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Published November 27, 2023
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How to Handle a Rent Increase

When you’re living on a budget, an unforeseen rental hike can push you into financial stress, but there are laws to protect you.

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When you rent a property, you pay rent either weekly, fortnightly or monthly, and a rental increase occurs when the landlord or property owner increases the repayment amount. 

This can occur at the end of your rental contract. For example, if you have lived in the property for 12 months and your contract is ending, your landlord may offer to extend your contract for another 12 months with higher rent. 

Rental increases can also occur during the contract period. This depends on the state you live in and the contract itself. However, there are regulations in each state that dictate how often a landlord can increase the rent. 

Unfortunately in Australia, there is no legislation regarding how much rent can be increased. And, if you are at the end of a contract, the landlord has more flexibility to increase the amount. 

Reasons why a landlord may increase rent include:

  • The market has risen and similar properties in the area have increased rent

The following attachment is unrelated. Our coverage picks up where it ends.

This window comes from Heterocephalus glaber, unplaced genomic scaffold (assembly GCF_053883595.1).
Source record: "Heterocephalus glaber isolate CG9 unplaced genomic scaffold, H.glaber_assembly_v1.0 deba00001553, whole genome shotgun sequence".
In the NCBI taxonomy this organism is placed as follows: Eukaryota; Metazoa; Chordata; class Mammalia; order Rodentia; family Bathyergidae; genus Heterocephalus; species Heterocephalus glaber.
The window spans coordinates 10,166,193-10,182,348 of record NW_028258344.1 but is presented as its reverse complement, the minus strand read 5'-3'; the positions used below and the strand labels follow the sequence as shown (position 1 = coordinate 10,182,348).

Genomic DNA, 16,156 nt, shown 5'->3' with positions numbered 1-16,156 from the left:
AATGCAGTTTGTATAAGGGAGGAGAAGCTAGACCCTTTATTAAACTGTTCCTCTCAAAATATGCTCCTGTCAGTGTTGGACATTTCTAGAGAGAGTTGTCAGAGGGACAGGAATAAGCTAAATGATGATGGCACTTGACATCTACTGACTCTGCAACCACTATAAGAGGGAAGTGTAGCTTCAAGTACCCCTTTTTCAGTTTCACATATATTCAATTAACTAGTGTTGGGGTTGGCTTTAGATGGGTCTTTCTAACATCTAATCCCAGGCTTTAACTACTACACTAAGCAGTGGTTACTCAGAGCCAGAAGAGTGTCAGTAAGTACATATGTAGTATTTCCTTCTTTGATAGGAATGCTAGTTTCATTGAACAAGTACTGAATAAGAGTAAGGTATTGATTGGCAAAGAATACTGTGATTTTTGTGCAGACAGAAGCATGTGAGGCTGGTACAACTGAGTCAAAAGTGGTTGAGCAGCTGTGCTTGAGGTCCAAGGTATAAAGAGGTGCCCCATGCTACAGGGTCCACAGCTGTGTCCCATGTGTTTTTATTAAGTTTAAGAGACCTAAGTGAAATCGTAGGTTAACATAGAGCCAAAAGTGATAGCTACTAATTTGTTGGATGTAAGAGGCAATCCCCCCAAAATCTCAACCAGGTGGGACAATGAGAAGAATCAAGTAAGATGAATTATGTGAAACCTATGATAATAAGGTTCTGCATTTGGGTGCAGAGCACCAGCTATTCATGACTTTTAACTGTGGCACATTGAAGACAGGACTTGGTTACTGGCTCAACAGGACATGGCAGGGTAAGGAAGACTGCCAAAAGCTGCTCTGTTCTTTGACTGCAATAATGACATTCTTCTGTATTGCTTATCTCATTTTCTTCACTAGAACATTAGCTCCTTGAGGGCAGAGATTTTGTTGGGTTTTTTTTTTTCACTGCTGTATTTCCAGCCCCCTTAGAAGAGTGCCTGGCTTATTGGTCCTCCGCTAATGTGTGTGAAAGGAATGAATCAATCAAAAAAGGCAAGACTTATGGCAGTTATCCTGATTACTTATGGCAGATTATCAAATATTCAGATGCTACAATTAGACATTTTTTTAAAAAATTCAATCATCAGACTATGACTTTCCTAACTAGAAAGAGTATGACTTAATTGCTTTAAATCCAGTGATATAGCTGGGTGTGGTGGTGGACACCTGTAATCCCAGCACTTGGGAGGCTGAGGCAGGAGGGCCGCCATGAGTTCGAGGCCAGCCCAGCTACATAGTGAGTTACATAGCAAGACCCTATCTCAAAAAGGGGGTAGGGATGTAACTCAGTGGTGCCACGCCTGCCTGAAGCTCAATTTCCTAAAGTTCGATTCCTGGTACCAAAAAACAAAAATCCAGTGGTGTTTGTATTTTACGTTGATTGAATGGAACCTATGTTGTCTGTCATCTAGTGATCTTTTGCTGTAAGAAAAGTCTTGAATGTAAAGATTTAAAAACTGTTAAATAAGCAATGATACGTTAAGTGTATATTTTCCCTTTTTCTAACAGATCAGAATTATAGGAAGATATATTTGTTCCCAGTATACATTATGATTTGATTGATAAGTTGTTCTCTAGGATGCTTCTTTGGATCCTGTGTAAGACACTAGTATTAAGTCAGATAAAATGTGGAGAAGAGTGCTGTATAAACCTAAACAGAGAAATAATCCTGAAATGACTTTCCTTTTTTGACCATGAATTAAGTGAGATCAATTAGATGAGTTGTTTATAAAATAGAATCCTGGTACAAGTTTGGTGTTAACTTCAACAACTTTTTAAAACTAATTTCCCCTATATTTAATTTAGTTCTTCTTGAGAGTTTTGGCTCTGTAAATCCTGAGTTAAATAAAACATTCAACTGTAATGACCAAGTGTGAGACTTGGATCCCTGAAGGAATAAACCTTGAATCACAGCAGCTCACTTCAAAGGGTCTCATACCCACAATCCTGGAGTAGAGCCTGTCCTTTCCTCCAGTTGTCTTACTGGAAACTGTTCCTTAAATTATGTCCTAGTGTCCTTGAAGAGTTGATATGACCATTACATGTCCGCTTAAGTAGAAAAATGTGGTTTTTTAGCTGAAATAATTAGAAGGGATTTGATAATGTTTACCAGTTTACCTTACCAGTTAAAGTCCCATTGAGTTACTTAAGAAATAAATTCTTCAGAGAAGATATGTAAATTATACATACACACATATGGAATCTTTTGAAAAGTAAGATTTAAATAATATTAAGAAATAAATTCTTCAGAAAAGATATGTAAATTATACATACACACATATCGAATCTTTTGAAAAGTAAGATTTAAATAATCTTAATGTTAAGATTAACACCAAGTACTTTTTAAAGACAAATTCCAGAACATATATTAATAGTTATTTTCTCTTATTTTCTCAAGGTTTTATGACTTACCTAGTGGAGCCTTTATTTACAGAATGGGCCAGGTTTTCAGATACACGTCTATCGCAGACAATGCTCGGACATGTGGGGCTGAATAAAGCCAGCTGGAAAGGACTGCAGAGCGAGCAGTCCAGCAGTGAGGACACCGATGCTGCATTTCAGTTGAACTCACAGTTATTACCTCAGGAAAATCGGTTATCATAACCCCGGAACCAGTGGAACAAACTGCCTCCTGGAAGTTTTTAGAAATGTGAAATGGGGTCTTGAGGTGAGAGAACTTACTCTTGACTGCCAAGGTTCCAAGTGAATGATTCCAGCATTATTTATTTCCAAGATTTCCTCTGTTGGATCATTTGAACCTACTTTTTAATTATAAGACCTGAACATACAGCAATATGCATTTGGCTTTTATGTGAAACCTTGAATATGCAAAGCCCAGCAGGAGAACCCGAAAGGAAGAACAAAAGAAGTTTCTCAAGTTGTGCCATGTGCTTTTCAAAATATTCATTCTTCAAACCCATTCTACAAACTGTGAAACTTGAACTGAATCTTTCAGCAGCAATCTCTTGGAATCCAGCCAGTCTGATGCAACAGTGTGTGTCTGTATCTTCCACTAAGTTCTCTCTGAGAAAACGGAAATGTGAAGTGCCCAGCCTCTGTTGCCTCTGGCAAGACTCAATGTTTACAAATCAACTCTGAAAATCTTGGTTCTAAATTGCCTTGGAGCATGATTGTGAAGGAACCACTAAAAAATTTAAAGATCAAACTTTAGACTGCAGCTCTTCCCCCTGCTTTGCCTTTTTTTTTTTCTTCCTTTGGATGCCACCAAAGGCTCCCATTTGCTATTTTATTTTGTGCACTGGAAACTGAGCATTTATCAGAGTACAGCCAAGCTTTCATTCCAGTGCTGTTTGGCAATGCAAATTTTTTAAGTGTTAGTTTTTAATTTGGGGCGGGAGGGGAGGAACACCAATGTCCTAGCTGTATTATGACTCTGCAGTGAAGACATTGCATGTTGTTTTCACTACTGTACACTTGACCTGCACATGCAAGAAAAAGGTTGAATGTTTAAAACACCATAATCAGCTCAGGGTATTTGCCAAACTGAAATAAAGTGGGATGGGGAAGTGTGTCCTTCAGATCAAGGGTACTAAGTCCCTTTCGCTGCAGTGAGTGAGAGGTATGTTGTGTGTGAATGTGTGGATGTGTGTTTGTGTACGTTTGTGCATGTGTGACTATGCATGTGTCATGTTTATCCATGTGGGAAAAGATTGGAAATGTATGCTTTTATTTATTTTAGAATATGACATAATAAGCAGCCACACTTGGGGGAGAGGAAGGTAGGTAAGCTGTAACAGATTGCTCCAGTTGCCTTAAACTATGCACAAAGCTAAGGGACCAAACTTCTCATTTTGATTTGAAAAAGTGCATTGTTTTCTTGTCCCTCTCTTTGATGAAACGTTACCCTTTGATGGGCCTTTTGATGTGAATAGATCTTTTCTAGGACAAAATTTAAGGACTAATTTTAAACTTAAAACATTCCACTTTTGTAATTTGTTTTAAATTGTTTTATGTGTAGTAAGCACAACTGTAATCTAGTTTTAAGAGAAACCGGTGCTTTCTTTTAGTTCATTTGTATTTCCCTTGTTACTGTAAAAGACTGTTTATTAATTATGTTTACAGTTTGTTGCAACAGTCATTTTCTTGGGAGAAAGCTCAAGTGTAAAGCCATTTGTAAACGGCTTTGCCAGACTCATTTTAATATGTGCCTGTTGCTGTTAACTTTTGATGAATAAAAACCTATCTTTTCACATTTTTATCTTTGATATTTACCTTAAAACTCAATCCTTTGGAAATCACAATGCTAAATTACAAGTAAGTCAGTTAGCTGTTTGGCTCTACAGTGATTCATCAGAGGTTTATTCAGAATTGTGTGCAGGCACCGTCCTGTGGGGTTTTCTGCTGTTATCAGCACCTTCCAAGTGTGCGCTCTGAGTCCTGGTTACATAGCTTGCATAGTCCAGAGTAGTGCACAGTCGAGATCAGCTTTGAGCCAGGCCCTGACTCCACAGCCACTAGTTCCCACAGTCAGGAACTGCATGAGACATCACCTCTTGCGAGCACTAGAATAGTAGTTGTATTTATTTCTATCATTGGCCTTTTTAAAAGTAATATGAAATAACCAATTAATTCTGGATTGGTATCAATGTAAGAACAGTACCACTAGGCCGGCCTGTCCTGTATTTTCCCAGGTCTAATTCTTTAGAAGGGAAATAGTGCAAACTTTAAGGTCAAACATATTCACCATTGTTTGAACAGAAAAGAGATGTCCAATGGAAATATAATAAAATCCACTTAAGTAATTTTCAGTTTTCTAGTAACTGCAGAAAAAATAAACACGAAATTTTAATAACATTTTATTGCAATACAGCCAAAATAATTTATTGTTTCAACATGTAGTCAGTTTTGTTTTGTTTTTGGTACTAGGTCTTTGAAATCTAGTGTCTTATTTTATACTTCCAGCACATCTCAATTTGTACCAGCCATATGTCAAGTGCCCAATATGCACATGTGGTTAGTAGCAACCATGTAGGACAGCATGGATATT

• The value of the property itself has increased due to renovations or improvements
  • Interest rates have risen and the owner’s mortgage repayments have increased
  • The tenants have requested new amenities like air conditioning or a carport. 

» MORE: Ways to save money on a tight budget

How to read a rent increase notice

In most states and territories, a landlord can only increase the rent during the tenancy period if stated in your contract. If you do receive a rental increase notice, it must be in writing 60 days (two months) before the increase will take effect in every state except the Northern Territory which requires only 30 days notice. 

This makes it extremely important to carefully read your contract when you move into a rental property. If you want to avoid rental increases during your tenancy, you need to make sure it is in the contract. 

The rental notice will include how much the rent is set to increase, and the date this comes into effect. In some states, it must also include how the increase is measured. 

» MORE: Lease vs. rent: What’s the difference in Australia?

How much can a landlord increase the rent by?

Landlords tend to keep their rent hikes in line with the market. There is technically no limit on how much a landlord can increase rent. However, by increasing it by too much, landlords risk having tenants default on their repayments. This can lead to the landlord losing months of income or having difficulty finding new tenants. 

Rental increase laws in Australia 

Below is an overview of rental increase laws across each state and territory, with links to the official residential tenancy rules for the region. 

New South Wales

For renters on a fixed term lease of less than two years, a rental increase can only occur if the agreement specifies the amount or the calculation method.